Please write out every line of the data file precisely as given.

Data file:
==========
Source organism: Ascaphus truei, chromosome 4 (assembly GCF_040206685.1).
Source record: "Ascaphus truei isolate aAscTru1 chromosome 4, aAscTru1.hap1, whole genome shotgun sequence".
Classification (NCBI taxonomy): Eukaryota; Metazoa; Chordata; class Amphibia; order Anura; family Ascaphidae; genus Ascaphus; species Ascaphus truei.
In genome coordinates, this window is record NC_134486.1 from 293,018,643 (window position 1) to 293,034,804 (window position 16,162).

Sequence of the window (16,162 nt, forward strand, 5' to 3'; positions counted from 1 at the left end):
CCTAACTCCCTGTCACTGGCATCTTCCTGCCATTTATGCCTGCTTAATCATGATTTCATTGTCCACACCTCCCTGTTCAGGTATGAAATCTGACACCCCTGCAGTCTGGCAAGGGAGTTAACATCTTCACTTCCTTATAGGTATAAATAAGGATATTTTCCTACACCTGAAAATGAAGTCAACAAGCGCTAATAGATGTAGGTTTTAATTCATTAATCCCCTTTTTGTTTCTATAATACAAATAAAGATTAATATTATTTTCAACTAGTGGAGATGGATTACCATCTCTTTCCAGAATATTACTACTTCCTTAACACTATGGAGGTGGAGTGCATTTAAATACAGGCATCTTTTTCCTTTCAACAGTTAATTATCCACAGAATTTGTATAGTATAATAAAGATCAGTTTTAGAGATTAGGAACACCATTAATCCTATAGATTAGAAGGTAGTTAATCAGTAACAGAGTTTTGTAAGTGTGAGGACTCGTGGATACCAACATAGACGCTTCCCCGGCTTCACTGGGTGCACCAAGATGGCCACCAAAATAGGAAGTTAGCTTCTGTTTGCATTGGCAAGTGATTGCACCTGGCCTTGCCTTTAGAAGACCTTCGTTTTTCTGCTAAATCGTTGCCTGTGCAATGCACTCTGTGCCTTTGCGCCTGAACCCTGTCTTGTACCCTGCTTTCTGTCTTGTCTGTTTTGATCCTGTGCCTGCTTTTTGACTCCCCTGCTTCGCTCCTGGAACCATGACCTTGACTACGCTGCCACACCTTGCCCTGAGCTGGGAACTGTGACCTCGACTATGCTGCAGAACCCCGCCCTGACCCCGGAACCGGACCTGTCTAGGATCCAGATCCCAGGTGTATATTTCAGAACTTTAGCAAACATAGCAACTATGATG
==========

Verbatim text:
Source organism: Ascaphus truei, chromosome 4 (assembly GCF_040206685.1).
Source record: "Ascaphus truei isolate aAscTru1 chromosome 4, aAscTru1.hap1, whole genome shotgun sequence".
Classification (NCBI taxonomy): Eukaryota; Metazoa; Chordata; class Amphibia; order Anura; family Ascaphidae; genus Ascaphus; species Ascaphus truei.
In genome coordinates, this window is record NC_134486.1 from 293,018,643 (window position 1) to 293,034,804 (window position 16,162).

Sequence of the window (16,162 nt, forward strand, 5' to 3'; positions counted from 1 at the left end):
CCTAACTCCCTGTCACTGGCATCTTCCTGCCATTTATGCCTGCTTAATCATGATTTCATTGTCCACACCTCCCTGTTCAGGTATGAAATCTGACACCCCTGCAGTCTGGCAAGGGAGTTAACATCTTCACTTCCTTATAGGTATAAATAAGGATATTTTCCTACACCTGAAAATGAAGTCAACAAGCGCTAATAGATGTAGGTTTTAATTCATTAATCCCCTTTTTGTTTCTATAATACAAATAAAGATTAATATTATTTTCAACTAGTGGAGATGGATTACCATCTCTTTCCAGAATATTACTACTTCCTTAACACTATGGAGGTGGAGTGCATTTAAATACAGGCATCTTTTTCCTTTCAACAGTTAATTATCCACAGAATTTGTATAGTATAATAAAGATCAGTTTTAGAGATTAGGAACACCATTAATCCTATAGATTAGAAGGTAGTTAATCAGTAACAGAGTTTTGTAAGTGTGAGGACTCGTGGATACCAACATAGACGCTTCCCCGGCTTCACTGGGTGCACCAAGATGGCCACCAAAATAGGAAGTTAGCTTCTGTTTGCATTGGCAAGTGATTGCACCTGGCCTTGCCTTTAGAAGACCTTCGTTTTTCTGCTAAATCGTTGCCTGTGCAATGCACTCTGTGCCTTTGCGCCTGAACCCTGTCTTGTACCCTGCTTTCTGTCTTGTCTGTTTTGATCCTGTGCCTGCTTTTTGACTCCCCTGCTTCGCTCCTGGAACCATGACCTTGACTACGCTGCCACACCTTGCCCTGAGCTGGGAACTGTGACCTCGACTATGCTGCAGAACCCCGCCCTGACCCCGGAACCGGACCTGTCTAGGATCCAGATCCCAGGTGTATATTTCAGAACTTTAGCAAACATAGCAACTATGATG